Unformatted text preview: roject. Even if the documented lessons
learned from previous projects are not applicable at the
system level, there may be valuable data applicable at
the subsystem or component level.
FMECAs, FMEAs, Digraphs, and Fault Trees. Failure
Modes, Effects, and Criticality Analysis (FMECA),
Failure Modes and Effects Analysis (FMEA), digraphs,
and fault trees are specialized techniques for safety
(and/or hazard) risk identification and characterization.
These techniques focus on the hardware components
that make up the system. According to MIL-STD-1629A,
FMECA is "an ongoing procedure by which each
potential failure in a system is analyzed to determine the
results or effects thereof on the system, and to classify
each potential failure mode according to its severity."
Failures are generally classified into four seventy
• Category I—Catastrophic failure (possible death
or system loss)
Category II—Critical failure (possible major injury or system damage)
Category III—Major failure (possible minor
injury or mission effectiveness degradation)
Category IV — Minor failure (requires system
maintenance, but does not pose a hazard to
personnel or mission effectiveness). A complete FMECA also includes an estimate of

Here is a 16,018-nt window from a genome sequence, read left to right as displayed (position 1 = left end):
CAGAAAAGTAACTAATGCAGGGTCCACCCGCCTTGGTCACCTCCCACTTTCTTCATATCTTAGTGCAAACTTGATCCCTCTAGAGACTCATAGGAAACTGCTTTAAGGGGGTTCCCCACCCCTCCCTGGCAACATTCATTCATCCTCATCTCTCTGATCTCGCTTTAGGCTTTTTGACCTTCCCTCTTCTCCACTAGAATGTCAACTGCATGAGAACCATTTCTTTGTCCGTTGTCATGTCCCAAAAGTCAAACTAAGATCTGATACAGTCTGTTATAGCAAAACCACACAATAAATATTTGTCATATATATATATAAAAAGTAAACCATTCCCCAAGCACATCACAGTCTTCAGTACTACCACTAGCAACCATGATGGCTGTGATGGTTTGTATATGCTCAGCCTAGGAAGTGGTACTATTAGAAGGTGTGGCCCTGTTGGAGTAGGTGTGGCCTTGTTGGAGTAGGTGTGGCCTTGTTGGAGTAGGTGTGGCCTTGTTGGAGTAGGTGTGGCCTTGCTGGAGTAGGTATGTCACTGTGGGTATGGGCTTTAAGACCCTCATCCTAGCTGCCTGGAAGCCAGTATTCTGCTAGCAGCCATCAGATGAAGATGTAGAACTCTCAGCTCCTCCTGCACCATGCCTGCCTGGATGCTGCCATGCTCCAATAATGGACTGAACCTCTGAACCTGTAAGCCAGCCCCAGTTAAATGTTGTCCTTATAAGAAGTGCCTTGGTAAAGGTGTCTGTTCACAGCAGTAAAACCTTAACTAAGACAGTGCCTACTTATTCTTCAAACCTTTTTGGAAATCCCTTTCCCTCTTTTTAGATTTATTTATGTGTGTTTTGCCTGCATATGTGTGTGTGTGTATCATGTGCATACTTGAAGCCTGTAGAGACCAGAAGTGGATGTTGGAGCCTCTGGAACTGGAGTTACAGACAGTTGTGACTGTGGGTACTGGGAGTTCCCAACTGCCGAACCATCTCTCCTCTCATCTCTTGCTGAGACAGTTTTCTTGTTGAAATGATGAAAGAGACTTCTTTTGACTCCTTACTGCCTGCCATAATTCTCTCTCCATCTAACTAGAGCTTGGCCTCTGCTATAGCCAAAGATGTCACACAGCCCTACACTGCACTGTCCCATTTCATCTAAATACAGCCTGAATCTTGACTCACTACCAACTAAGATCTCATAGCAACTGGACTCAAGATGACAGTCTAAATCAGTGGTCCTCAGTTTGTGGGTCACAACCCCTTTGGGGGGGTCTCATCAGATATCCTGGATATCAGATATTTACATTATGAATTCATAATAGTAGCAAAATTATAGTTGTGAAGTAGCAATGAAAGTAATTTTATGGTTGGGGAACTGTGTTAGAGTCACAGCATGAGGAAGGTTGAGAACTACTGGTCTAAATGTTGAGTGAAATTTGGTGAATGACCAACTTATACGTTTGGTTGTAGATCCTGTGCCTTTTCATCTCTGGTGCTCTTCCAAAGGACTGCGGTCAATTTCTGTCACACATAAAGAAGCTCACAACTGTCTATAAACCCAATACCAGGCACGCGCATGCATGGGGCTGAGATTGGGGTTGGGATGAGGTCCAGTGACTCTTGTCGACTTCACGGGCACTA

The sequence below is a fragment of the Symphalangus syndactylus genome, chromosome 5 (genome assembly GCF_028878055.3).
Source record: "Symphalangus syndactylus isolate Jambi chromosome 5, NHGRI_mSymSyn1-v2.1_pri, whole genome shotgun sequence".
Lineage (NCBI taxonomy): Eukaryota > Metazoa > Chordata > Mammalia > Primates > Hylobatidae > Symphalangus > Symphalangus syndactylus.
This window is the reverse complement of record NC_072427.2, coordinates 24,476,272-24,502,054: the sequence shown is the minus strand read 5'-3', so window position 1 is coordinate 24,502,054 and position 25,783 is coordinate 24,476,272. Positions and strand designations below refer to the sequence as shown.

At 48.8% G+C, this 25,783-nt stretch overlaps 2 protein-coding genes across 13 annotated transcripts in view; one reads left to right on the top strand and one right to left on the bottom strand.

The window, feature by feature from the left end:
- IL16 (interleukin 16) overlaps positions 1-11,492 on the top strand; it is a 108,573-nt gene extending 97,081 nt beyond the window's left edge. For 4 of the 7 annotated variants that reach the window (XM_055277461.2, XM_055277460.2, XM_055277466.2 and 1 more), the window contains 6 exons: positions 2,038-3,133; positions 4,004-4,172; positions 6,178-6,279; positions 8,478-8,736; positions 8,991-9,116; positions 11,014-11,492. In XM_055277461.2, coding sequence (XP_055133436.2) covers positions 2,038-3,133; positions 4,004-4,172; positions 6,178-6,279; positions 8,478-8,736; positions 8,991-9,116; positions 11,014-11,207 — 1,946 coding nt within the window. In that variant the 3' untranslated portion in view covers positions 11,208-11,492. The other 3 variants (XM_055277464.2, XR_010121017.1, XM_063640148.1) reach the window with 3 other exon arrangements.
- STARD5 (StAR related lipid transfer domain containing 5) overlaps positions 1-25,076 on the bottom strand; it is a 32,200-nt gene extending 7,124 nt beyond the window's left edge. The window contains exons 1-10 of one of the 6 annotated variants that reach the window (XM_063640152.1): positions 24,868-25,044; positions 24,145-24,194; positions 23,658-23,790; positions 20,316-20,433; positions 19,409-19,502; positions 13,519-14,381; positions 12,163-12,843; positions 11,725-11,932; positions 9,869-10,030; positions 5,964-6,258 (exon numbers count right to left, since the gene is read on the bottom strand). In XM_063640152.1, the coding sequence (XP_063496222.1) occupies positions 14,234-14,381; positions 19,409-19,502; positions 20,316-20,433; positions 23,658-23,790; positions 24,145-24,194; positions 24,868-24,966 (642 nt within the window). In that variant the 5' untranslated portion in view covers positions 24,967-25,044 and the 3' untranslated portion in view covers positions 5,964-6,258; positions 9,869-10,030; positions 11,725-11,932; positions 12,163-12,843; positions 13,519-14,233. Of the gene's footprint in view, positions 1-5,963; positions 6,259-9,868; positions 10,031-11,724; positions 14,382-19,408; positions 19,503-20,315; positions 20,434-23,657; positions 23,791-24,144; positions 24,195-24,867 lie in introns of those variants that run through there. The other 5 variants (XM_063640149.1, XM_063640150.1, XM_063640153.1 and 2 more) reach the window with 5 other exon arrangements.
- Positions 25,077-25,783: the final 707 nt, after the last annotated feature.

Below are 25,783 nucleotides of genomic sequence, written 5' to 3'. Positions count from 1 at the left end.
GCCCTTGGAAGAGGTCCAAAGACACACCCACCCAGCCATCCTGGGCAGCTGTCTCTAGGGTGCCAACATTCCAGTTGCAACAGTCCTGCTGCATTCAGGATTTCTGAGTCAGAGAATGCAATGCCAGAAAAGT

the probability of each potential failure. These probabilities are usually based, at first, on subjective
judgment or experience factors from similar kinds of
hardware components, but may be refined from
reliability data as the system development progresses.
An FMEA is similar to an FMECA, but typically there is
less emphasis on the severity classification portion of
Digraph analysis is an aid in determining fault
tolerance, propagation, and reliability in large,
interconnected systems. Digraphs exhibit a network
structure and resemble a schematic diagram. The
digraph technique permits the integration of data from a
number of individual FMECAs/FMEAs, and can be
translated into fault trees, described in Section 6.2, if
quantitative probability e...
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